The Rose Art Museum celebrated the opening of a new exhibit on Wednesday, Sept. 21, with an event open to the Brandeis community and beyond. The exhibit, called “Peter Sacks: Resistance,” is the first solo exhibition for Sacks, a South African artist, according to the Rose website.
The collection features more than 90 “never-before-seen portraits of individuals who have resisted political, racial, or cultural oppression over the past two centuries,” according to a page on the Rose website about the exhibit. The portraits, done in a collage style that incorporates different textures and texts written by the individuals, highlight figures such as Frederick Douglass, Nelson Mandela, Audre Lorde, James Baldwin and Hannah Arendt.
Excerpts from texts produced by the portrait subjects will also contribute to an “audio collage” as part of the exhibit, according to the exhibit’s page. According to remarks made by Sacks at the event, about 70 prominent figures in contemporary politics, culture and literature were asked to choose a resistor in Sacks’ collection and submit an audio recording of themselves reading from the chosen figure’s repertoire. According to Sacks, they received “about eight hours” of audio recordings, even though the initial call was for about two minutes from each person.
These recordings were curated into “four thematic soundtracks” which, while not present at the event, will typically be played throughout the exhibit, according to Sacks. They will also be available on the Rose Museum’s website and app if viewers want to hear the audio recording for a specific figure.
In his remarks at the end of the event, Sacks explained that “Resistance is the theme [of the exhibit] but gratitude is very much at the heart.” He thanked contributors to the curation of the exhibit, including those who had submitted audio recordings. Sacks then described the process of creating the portraits, which he said was in response to forces of increasing oppression in the United States that reminded him of growing up in South Africa in the ’50s and ’60s under apartheid. Sacks began with figures which had been important to him—and whose images and words were banned—during that time, such as Frederick Douglass, Nelson Mandela and Dr. Martin Luther King, Jr. But these figures soon “began to call on others, so that people started to arrive, almost as visitations,” Sacks explained.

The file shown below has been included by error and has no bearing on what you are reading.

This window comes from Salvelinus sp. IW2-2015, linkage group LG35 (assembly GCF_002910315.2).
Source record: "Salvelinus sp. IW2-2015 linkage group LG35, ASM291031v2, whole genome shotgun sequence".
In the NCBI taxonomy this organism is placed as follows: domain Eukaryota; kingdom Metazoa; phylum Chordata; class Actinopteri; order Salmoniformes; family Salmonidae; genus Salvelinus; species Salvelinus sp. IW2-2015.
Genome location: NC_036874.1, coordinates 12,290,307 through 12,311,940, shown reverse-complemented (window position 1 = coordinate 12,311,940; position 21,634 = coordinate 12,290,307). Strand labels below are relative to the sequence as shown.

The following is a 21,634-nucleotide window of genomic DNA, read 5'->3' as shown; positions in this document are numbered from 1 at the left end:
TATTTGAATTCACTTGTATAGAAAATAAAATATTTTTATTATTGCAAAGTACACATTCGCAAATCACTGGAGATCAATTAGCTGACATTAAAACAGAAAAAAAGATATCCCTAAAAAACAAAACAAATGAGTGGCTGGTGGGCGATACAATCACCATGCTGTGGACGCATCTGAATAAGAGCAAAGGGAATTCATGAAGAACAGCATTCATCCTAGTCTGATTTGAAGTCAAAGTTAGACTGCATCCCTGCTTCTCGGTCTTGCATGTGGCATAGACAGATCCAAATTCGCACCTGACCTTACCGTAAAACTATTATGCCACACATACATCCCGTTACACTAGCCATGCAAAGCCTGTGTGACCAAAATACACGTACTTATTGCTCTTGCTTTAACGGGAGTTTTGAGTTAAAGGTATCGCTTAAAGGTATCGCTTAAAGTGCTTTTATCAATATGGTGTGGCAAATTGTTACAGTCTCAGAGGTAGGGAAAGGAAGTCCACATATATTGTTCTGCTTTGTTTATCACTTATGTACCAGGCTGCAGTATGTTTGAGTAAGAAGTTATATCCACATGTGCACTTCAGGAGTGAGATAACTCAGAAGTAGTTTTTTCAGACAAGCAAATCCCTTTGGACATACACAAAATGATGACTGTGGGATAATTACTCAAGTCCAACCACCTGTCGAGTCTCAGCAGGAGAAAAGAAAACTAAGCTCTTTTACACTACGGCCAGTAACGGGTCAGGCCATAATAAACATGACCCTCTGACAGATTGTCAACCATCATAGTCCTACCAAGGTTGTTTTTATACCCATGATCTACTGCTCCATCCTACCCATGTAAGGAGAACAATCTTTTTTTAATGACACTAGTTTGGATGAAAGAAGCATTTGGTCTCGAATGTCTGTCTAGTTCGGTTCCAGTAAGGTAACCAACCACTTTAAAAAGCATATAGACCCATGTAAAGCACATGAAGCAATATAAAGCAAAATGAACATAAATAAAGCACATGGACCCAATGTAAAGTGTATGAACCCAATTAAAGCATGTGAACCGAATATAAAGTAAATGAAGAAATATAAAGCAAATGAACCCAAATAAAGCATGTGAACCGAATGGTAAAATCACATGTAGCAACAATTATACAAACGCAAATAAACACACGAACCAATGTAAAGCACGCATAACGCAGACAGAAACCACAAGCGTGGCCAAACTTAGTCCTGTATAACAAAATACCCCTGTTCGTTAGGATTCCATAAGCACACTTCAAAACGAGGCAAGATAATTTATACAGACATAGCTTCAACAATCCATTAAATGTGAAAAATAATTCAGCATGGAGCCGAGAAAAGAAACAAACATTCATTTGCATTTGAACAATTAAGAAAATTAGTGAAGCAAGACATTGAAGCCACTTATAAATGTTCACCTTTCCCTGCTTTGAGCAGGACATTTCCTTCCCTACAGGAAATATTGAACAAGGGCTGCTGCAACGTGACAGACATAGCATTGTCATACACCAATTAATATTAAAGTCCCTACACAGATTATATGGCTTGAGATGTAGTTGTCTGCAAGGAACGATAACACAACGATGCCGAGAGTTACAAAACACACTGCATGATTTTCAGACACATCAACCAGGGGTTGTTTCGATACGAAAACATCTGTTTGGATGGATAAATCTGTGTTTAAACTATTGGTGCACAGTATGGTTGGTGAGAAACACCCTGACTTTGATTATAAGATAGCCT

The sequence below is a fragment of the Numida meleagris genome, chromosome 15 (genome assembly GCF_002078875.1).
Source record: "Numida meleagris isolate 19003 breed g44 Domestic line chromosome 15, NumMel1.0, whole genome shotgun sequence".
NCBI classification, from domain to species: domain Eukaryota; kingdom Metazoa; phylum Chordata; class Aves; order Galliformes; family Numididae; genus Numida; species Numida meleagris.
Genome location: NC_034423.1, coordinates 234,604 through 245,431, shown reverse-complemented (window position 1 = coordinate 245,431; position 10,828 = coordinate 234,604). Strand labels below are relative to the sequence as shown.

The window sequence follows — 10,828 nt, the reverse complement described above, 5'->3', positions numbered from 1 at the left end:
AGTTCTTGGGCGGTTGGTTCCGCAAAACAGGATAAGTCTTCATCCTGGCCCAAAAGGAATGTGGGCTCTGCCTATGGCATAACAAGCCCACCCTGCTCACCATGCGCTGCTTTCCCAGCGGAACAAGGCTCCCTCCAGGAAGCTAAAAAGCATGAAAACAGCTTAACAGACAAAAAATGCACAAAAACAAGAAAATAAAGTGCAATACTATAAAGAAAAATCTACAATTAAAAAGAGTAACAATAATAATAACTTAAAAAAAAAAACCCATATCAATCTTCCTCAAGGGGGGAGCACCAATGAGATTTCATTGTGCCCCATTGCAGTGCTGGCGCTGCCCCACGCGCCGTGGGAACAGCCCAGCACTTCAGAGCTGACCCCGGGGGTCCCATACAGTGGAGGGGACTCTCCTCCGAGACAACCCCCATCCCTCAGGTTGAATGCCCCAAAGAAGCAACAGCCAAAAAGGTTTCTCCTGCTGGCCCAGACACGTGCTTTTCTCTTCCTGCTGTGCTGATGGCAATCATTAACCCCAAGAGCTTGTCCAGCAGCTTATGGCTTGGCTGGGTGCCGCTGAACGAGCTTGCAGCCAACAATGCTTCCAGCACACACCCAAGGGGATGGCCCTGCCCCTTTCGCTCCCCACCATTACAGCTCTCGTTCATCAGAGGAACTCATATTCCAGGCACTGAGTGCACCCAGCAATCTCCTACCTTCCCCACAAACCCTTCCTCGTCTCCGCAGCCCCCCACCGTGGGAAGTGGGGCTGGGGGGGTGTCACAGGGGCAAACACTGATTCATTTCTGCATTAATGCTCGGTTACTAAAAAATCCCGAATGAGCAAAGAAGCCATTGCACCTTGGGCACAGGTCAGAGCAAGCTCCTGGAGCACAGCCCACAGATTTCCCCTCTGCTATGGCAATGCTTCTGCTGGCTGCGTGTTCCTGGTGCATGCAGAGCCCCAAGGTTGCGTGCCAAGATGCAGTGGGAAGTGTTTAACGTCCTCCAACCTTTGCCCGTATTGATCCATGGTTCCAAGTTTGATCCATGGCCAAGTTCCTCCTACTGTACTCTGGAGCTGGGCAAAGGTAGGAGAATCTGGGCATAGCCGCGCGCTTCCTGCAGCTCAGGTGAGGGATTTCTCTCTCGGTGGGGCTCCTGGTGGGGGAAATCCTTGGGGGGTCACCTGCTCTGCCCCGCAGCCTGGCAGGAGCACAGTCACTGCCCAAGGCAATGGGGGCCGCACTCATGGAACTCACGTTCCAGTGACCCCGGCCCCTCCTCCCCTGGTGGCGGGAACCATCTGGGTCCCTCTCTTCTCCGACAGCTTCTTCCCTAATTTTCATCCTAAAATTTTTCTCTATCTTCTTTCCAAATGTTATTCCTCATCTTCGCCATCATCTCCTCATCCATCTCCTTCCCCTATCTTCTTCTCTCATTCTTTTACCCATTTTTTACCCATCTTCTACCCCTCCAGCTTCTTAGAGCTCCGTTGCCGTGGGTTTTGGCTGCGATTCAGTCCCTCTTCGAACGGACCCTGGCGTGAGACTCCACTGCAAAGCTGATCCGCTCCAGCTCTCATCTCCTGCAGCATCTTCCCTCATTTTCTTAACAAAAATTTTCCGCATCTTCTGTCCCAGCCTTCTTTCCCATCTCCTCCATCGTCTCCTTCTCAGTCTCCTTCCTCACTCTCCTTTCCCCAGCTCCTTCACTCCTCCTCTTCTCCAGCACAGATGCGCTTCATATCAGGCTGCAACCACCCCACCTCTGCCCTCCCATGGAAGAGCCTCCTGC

Although Sacks declined to pick a favorite figure, he wanted to highlight one person that he felt was important “right now”: Nasrin Sotoudeh, an Iranian human rights lawyer who has been imprisoned for speaking out for women’s rights, according to Amnesty International.
Sacks closed out his remarks with “five lines” that he felt summed up the commitment to resistance that was one of the themes of the show. The first four lines came from a poem from the Russian poet Osip Mandelstam, which addressed Joseph Stalin: “You took away all the oceans and all the space, and you gave me my shoe-size in earth with bars around it. Where did it get you? Nowhere. You left me my lips, and they still shape words, even in silence.”
The last line came from Rosa Parks, as she responded to threats from protesters who said they would burn down the hall in which she was to speak: “Then I will speak upon the ashes.”
Henry and Lois Foster Director and Chief Curator of the Rose Art Museum Gannit Ankori, President Ron Liebowitz and Tim Phillips, a member of the museum’s Board of Advisors, also gave remarks at the event.
“Peter Sacks: Resistance” will be available for viewing in the Rose Art Museum until Dec. 30, 2022.